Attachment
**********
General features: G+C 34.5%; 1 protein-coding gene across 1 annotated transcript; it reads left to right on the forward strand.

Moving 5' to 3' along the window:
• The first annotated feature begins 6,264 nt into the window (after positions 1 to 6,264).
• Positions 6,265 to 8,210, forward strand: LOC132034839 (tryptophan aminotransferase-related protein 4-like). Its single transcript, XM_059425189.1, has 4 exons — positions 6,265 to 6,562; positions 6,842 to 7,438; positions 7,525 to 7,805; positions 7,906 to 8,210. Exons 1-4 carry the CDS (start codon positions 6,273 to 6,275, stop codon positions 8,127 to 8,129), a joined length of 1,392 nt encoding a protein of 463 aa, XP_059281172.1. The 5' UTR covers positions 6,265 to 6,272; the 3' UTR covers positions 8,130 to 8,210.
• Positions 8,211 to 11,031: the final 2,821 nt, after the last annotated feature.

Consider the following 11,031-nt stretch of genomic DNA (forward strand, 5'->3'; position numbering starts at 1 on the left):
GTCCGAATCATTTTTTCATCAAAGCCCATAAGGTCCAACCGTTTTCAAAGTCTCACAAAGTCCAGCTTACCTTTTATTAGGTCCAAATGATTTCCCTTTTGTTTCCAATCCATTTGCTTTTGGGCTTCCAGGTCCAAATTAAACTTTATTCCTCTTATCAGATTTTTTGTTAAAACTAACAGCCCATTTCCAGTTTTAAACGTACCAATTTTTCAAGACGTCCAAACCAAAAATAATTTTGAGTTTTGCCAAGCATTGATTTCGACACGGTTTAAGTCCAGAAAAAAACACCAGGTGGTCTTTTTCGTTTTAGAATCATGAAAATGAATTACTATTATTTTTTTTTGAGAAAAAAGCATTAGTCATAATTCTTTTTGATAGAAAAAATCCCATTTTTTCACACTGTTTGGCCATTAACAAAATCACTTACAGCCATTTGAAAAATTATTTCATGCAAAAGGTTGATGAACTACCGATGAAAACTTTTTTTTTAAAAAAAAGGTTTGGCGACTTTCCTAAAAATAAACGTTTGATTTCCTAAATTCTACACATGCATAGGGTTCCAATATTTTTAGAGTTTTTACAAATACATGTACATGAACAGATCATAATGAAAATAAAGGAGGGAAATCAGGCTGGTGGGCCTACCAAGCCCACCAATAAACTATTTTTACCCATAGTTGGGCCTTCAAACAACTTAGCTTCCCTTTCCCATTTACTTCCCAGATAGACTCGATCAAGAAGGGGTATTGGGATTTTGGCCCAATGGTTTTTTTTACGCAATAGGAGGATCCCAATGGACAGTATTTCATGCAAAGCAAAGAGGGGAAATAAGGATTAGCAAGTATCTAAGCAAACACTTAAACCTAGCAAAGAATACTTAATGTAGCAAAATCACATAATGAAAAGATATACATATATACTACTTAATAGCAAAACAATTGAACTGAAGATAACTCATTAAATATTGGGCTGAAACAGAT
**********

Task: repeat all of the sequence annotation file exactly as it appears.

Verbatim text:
General features: G+C 34.5%; 1 protein-coding gene across 1 annotated transcript; it reads left to right on the forward strand.

Moving 5' to 3' along the window:
• The first annotated feature begins 6,264 nt into the window (after positions 1 to 6,264).
• Positions 6,265 to 8,210, forward strand: LOC132034839 (tryptophan aminotransferase-related protein 4-like). Its single transcript, XM_059425189.1, has 4 exons — positions 6,265 to 6,562; positions 6,842 to 7,438; positions 7,525 to 7,805; positions 7,906 to 8,210. Exons 1-4 carry the CDS (start codon positions 6,273 to 6,275, stop codon positions 8,127 to 8,129), a joined length of 1,392 nt encoding a protein of 463 aa, XP_059281172.1. The 5' UTR covers positions 6,265 to 6,272; the 3' UTR covers positions 8,130 to 8,210.
• Positions 8,211 to 11,031: the final 2,821 nt, after the last annotated feature.

Consider the following 11,031-nt stretch of genomic DNA (forward strand, 5'->3'; position numbering starts at 1 on the left):
GTCCGAATCATTTTTTCATCAAAGCCCATAAGGTCCAACCGTTTTCAAAGTCTCACAAAGTCCAGCTTACCTTTTATTAGGTCCAAATGATTTCCCTTTTGTTTCCAATCCATTTGCTTTTGGGCTTCCAGGTCCAAATTAAACTTTATTCCTCTTATCAGATTTTTTGTTAAAACTAACAGCCCATTTCCAGTTTTAAACGTACCAATTTTTCAAGACGTCCAAACCAAAAATAATTTTGAGTTTTGCCAAGCATTGATTTCGACACGGTTTAAGTCCAGAAAAAAACACCAGGTGGTCTTTTTCGTTTTAGAATCATGAAAATGAATTACTATTATTTTTTTTTGAGAAAAAAGCATTAGTCATAATTCTTTTTGATAGAAAAAATCCCATTTTTTCACACTGTTTGGCCATTAACAAAATCACTTACAGCCATTTGAAAAATTATTTCATGCAAAAGGTTGATGAACTACCGATGAAAACTTTTTTTTTAAAAAAAAGGTTTGGCGACTTTCCTAAAAATAAACGTTTGATTTCCTAAATTCTACACATGCATAGGGTTCCAATATTTTTAGAGTTTTTACAAATACATGTACATGAACAGATCATAATGAAAATAAAGGAGGGAAATCAGGCTGGTGGGCCTACCAAGCCCACCAATAAACTATTTTTACCCATAGTTGGGCCTTCAAACAACTTAGCTTCCCTTTCCCATTTACTTCCCAGATAGACTCGATCAAGAAGGGGTATTGGGATTTTGGCCCAATGGTTTTTTTTACGCAATAGGAGGATCCCAATGGACAGTATTTCATGCAAAGCAAAGAGGGGAAATAAGGATTAGCAAGTATCTAAGCAAACACTTAAACCTAGCAAAGAATACTTAATGTAGCAAAATCACATAATGAAAAGATATACATATATACTACTTAATAGCAAAACAATTGAACTGAAGATAACTCATTAAATATTGGGCTGAAACAGAT